Page:Popular Science Monthly Volume 41.djvu/250

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EXCEPT in the case of museums, few serious attempts have been made to exclude dust from rooms, closets, cupboards, and drawers, to the contents of which, not infrequently, dust is simply ruinous. We allow dust to run riot among our things of value, and then go to considerable expense to render them clean again, only to start them on a fresh career of defilement.

Looked at in the abstract, is not our passive capitulation to dust incomprehensible? When I enter an office in a town and see the window-sills and papers dotted with soot, or go into a bed-room and see the toilet-table defaced with blacks, and know that the soot and the blacks need not be there, I can not refrain from asking how comes it to pass that we so patiently submit to such perpetual discomforts. You will doubtless reply, We agree with you as to the existence of the evil, but how is it to be remedied? My object is to offer some practical suggestions whereby you may so far mitigate and reduce the evils of soot and dust as to make them tolerable, perhaps even to lay down principles by which the evils can be annihilated in those instances in which the result to be obtained is worth the cost of achievement. For the practical purposes of every-day life it may turn out that we had better be content with approximate perfection, a condition of existence which compels us to be content with approximately pure water from a filter, and approximately pure air in our living-rooms.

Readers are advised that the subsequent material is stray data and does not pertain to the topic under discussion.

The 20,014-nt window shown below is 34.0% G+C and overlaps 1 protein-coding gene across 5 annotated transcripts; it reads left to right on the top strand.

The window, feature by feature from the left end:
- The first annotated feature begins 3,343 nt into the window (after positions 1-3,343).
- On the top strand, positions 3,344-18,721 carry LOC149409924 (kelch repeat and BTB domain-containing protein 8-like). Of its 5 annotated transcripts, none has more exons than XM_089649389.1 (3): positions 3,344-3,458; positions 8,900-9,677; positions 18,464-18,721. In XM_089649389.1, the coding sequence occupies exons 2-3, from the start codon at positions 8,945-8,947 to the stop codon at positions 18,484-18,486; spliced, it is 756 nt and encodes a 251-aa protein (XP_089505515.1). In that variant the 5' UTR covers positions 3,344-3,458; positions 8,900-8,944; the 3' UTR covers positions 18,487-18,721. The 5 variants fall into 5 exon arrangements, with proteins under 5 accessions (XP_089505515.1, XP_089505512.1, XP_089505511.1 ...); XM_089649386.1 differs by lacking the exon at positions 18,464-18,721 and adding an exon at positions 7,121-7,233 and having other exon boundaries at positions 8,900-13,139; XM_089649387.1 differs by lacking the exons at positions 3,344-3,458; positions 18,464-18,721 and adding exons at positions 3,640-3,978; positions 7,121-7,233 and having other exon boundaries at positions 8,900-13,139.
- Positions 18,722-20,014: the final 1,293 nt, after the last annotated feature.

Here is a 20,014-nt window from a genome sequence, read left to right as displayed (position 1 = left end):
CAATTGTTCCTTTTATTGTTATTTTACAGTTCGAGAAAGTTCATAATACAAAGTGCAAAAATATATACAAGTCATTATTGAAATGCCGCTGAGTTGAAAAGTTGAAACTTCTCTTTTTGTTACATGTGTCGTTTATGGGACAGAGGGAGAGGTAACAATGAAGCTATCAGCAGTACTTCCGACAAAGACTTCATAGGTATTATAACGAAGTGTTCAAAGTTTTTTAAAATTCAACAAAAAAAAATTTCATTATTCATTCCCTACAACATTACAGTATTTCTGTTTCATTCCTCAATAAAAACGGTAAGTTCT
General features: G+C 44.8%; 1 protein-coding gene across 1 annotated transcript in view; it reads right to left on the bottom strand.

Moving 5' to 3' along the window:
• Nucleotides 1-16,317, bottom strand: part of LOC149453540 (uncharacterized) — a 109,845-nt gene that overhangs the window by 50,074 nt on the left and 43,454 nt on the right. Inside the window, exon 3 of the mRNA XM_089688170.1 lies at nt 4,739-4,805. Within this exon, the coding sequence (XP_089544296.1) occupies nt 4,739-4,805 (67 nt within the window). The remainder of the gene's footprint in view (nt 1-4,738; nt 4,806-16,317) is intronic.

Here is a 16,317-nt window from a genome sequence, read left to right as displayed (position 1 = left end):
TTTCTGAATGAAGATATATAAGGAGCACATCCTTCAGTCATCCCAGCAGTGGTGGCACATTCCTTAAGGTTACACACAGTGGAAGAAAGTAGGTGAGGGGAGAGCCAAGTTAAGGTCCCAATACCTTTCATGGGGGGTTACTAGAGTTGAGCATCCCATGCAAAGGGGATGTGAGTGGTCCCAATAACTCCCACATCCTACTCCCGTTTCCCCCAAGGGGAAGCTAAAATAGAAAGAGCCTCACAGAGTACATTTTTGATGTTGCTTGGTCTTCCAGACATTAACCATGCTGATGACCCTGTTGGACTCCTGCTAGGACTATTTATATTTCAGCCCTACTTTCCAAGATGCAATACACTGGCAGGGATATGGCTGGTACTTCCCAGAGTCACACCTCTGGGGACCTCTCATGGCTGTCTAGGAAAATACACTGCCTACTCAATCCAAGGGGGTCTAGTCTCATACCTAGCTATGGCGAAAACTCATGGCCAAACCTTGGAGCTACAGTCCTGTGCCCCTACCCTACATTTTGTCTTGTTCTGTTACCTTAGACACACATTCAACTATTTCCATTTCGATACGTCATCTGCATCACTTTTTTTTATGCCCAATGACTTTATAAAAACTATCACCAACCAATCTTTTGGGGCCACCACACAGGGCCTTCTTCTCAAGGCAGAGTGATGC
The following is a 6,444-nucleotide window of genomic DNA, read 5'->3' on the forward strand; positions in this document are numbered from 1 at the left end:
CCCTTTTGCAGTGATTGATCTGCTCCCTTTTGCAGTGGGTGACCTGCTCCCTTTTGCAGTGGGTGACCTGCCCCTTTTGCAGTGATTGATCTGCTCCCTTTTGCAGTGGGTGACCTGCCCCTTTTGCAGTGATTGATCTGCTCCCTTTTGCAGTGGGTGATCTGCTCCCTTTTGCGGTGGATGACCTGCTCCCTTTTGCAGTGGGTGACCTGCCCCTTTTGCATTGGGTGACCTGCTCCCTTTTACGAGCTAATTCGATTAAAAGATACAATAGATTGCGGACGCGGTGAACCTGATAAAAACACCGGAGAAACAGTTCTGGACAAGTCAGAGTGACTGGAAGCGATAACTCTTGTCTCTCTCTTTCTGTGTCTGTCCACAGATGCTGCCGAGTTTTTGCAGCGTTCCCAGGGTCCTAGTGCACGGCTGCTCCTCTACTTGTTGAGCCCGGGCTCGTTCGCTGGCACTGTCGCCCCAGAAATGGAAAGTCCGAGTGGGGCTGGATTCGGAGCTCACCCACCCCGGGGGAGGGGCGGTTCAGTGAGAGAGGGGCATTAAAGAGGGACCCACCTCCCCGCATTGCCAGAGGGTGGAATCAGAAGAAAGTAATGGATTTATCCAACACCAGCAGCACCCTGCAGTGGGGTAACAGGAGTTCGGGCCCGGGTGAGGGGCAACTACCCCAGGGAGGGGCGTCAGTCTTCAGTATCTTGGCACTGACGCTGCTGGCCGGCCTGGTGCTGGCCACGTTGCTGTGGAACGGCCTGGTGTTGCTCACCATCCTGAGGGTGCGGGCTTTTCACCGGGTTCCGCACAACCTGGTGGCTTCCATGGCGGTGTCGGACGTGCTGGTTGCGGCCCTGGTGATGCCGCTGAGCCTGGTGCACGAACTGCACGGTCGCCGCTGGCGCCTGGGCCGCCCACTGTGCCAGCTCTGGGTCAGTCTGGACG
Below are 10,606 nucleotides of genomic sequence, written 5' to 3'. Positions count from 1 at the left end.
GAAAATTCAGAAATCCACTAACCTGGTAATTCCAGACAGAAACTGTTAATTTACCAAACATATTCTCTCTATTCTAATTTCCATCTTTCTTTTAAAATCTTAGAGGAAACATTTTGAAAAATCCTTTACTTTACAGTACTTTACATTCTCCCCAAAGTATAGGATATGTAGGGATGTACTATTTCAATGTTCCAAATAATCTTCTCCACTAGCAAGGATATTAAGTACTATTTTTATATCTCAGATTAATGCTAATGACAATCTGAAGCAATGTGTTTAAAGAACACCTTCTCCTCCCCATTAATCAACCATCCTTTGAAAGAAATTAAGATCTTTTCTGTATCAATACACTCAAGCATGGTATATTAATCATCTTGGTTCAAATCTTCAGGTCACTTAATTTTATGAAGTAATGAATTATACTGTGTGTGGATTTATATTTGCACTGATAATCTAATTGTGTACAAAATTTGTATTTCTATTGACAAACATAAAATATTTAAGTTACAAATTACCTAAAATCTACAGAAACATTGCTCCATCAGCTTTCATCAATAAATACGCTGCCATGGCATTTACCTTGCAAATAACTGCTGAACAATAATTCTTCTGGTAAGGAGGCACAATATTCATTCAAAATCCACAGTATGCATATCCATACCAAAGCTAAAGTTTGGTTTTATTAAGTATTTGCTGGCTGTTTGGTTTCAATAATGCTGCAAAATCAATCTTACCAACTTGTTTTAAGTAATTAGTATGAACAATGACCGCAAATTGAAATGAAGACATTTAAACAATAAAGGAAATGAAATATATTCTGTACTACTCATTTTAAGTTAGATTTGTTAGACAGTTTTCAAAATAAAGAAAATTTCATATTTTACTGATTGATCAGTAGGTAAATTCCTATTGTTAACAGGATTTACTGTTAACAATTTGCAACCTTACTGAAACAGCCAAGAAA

If dust is to be kept out of any cavity, we must first find out why the dust gets in, in spite of good workmanship and accurate fitting. The reason is simple, ridiculously simple when stated, but, curiously, it has been little, if at all, thought of, and certainly hardly ever acted upon in practice. And the reason is this: Closets, cupboards, drawers, and boxes contain air; if the air were inelastic and never altered in volume, there would practically be no entrance of dust into these closed cavities. Unfortunately for our cleanliness, air is changing in volume incessantly. We are all familiar with the barometer, and most of us no doubt understand why the quicksilver rises and falls in the glass tube, or why, in the aneroid barometer, the index moves to right or left. Let us consider what these changes mean, and what they record.

When the air around us becomes condensed—shrinks into a smaller volume—it becomes heavier, puts greater pressure on the surface of the mercury, and makes it ascend in the tube; then the mercury is said to rise. When the air expands—swells into a larger volume—it becomes lighter, the pressure on the mercury